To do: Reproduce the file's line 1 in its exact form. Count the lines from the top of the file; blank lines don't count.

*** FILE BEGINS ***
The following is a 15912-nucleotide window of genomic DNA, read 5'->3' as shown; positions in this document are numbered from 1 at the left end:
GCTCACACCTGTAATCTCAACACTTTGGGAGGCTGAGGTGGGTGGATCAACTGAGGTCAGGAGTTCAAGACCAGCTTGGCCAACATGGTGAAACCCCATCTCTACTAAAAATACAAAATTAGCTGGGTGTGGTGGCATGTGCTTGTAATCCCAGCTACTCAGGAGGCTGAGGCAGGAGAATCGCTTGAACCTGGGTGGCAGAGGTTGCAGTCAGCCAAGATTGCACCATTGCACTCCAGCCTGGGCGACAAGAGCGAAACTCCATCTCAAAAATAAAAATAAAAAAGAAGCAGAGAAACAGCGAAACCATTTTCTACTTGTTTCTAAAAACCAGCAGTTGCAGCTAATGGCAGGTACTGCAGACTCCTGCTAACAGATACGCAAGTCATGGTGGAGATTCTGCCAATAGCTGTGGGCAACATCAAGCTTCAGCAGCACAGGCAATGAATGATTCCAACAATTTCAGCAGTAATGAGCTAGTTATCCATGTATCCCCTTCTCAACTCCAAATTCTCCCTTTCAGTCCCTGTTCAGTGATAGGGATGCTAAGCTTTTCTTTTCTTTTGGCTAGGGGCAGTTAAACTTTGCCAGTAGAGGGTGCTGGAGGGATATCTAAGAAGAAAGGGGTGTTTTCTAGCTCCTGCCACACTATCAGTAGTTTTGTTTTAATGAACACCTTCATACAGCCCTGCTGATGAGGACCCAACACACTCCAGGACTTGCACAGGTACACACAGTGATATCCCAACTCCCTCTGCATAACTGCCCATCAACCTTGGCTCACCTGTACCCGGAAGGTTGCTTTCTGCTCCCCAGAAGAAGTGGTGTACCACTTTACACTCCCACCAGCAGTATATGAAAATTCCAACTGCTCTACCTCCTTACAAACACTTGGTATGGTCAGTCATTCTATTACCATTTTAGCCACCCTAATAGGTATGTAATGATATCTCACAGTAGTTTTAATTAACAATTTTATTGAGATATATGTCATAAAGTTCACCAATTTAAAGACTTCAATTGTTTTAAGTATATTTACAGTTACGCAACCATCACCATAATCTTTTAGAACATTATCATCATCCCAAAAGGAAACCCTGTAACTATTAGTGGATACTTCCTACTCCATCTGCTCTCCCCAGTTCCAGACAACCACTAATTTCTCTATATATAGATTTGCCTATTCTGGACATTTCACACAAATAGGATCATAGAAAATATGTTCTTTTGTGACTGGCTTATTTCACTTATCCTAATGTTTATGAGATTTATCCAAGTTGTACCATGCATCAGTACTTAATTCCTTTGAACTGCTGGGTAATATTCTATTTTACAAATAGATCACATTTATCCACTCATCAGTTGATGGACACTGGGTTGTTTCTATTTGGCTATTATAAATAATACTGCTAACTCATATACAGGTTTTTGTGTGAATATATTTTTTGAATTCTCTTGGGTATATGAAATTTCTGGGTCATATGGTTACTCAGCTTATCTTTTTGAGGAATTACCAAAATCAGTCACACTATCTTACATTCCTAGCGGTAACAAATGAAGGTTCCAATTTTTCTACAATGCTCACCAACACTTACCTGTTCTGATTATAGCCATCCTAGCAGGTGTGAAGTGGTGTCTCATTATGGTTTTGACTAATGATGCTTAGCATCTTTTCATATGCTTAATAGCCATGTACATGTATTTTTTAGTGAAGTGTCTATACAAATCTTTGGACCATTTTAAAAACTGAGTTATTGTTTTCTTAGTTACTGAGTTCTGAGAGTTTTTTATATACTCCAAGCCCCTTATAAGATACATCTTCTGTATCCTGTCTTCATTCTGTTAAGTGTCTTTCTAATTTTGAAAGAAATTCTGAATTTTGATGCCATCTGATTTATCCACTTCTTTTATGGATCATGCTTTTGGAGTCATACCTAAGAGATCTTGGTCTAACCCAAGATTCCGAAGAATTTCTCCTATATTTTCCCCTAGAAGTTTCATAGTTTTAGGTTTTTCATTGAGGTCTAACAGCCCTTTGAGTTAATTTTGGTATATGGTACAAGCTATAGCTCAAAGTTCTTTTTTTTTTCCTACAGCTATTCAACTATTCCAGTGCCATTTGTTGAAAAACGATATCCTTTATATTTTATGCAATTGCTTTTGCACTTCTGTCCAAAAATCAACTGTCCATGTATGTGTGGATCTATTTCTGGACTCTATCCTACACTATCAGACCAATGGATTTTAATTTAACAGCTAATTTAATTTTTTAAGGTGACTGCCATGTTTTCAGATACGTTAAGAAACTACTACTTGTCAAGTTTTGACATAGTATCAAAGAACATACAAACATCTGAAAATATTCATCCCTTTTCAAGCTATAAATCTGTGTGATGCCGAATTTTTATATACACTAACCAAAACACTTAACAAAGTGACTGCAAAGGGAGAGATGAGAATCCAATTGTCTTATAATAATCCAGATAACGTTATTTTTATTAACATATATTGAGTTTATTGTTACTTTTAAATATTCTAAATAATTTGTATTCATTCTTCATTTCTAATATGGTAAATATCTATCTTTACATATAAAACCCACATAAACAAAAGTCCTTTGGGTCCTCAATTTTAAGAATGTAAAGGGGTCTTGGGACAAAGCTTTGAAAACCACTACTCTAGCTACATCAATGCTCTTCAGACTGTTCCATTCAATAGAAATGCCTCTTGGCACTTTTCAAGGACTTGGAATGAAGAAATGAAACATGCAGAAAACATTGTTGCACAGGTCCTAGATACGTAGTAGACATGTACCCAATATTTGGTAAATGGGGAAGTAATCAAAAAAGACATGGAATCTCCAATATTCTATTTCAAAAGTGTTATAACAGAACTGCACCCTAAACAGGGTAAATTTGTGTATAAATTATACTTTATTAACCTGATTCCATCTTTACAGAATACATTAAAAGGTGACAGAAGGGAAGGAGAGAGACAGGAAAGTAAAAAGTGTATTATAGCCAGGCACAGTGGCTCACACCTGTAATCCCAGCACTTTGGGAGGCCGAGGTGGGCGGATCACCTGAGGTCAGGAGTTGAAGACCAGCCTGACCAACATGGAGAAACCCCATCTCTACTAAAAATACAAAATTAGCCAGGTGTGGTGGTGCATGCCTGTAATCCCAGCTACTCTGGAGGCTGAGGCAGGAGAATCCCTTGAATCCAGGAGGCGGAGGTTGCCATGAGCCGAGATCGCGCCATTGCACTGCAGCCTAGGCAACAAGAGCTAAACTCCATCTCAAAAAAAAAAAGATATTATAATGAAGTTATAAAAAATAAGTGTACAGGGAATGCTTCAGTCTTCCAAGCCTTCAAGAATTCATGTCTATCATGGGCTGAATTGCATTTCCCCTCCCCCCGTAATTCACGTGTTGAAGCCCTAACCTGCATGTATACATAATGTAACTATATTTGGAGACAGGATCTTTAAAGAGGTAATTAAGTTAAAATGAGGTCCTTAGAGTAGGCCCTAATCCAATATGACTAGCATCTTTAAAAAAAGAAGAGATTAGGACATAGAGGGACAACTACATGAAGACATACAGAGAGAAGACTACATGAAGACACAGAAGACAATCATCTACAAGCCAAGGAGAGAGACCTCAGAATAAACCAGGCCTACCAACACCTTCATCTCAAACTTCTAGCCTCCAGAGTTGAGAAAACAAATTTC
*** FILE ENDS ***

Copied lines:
The following is a 15912-nucleotide window of genomic DNA, read 5'->3' as shown; positions in this document are numbered from 1 at the left end: